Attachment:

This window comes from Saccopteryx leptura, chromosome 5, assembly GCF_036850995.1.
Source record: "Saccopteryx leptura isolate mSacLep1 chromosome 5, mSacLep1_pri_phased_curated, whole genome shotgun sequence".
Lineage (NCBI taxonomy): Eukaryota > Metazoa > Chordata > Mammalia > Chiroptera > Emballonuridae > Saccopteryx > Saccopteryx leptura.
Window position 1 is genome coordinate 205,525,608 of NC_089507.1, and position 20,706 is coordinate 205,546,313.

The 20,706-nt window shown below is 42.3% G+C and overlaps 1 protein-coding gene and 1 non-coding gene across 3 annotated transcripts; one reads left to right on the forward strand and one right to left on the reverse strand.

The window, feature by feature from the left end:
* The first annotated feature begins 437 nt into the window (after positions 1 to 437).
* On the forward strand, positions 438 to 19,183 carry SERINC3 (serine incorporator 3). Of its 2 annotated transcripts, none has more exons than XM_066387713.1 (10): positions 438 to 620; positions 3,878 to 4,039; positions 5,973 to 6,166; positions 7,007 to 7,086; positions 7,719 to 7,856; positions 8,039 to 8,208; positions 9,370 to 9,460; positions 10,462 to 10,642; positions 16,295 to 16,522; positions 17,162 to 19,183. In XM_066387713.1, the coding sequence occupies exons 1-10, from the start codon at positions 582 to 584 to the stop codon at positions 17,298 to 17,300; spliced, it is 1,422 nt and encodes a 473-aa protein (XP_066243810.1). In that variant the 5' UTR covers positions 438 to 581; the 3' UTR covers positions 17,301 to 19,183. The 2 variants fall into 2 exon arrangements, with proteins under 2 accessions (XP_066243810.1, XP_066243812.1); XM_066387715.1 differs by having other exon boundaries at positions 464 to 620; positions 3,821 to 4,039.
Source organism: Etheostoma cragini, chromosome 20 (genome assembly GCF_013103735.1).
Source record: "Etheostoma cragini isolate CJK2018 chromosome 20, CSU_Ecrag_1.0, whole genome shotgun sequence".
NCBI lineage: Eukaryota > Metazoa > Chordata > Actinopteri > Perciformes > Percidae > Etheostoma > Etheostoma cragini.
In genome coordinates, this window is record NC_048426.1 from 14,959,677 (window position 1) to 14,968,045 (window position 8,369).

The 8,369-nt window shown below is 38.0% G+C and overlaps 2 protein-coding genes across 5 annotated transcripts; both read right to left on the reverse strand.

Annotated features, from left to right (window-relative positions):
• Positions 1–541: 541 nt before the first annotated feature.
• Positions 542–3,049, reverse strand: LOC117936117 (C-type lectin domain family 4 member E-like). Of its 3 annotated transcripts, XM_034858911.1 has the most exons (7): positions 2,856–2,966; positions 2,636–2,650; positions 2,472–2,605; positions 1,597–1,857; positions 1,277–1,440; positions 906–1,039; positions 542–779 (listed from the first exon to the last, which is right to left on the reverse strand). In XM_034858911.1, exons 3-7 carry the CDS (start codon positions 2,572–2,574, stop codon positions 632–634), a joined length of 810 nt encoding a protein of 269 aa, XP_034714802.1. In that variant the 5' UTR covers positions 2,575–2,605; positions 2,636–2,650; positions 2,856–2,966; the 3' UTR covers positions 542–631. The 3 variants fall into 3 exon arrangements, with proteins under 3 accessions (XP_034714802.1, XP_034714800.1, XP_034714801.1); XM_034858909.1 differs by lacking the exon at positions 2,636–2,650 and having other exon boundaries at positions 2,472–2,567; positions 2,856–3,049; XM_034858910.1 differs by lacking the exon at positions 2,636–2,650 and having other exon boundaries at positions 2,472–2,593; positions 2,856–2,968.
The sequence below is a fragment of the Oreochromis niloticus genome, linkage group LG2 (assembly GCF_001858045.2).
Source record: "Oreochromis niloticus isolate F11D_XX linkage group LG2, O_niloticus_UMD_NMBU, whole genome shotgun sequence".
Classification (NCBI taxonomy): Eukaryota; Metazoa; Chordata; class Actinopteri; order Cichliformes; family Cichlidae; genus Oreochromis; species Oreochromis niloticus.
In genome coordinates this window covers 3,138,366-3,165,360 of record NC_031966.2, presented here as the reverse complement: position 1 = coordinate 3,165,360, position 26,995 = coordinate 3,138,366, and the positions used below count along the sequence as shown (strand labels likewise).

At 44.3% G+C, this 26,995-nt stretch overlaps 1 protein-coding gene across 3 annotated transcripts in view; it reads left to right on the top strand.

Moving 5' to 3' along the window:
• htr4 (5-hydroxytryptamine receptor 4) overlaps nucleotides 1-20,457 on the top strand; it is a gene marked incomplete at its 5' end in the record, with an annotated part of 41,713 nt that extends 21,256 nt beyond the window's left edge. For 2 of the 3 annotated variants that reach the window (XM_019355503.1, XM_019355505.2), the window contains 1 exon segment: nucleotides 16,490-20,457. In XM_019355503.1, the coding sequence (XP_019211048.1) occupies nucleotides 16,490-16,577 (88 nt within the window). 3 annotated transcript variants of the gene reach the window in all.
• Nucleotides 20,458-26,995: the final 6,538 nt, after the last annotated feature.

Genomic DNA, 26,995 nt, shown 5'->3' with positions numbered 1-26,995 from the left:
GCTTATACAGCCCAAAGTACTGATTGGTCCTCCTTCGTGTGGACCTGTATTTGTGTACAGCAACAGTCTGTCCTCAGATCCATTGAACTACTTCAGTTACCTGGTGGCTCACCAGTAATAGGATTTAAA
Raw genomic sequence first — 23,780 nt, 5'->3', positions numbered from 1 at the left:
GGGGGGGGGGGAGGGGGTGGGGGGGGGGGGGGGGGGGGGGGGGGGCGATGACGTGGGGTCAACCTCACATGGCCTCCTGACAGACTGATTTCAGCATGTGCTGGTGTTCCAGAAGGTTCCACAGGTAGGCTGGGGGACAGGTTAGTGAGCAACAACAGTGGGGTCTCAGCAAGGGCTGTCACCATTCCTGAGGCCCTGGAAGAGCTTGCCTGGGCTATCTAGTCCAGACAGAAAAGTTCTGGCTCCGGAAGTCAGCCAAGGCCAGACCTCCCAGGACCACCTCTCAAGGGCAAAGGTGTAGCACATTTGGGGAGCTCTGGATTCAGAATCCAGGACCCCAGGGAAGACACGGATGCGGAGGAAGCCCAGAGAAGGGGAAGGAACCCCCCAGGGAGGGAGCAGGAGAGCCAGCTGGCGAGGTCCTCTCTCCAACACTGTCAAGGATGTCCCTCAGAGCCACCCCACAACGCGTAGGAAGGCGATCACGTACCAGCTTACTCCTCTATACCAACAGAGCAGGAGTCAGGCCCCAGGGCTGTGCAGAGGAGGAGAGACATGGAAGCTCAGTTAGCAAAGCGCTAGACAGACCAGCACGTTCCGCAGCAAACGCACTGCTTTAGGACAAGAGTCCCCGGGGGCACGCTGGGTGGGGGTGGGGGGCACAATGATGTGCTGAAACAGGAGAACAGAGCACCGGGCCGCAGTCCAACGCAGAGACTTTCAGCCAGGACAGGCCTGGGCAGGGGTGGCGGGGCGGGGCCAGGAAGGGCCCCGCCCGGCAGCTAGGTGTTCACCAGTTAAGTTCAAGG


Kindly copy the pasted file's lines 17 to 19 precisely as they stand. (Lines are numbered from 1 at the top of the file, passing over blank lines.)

The sequence below is a fragment of the Oreochromis niloticus genome, linkage group LG2 (assembly GCF_001858045.2).
Source record: "Oreochromis niloticus isolate F11D_XX linkage group LG2, O_niloticus_UMD_NMBU, whole genome shotgun sequence".
Classification (NCBI taxonomy): Eukaryota; Metazoa; Chordata; class Actinopteri; order Cichliformes; family Cichlidae; genus Oreochromis; species Oreochromis niloticus.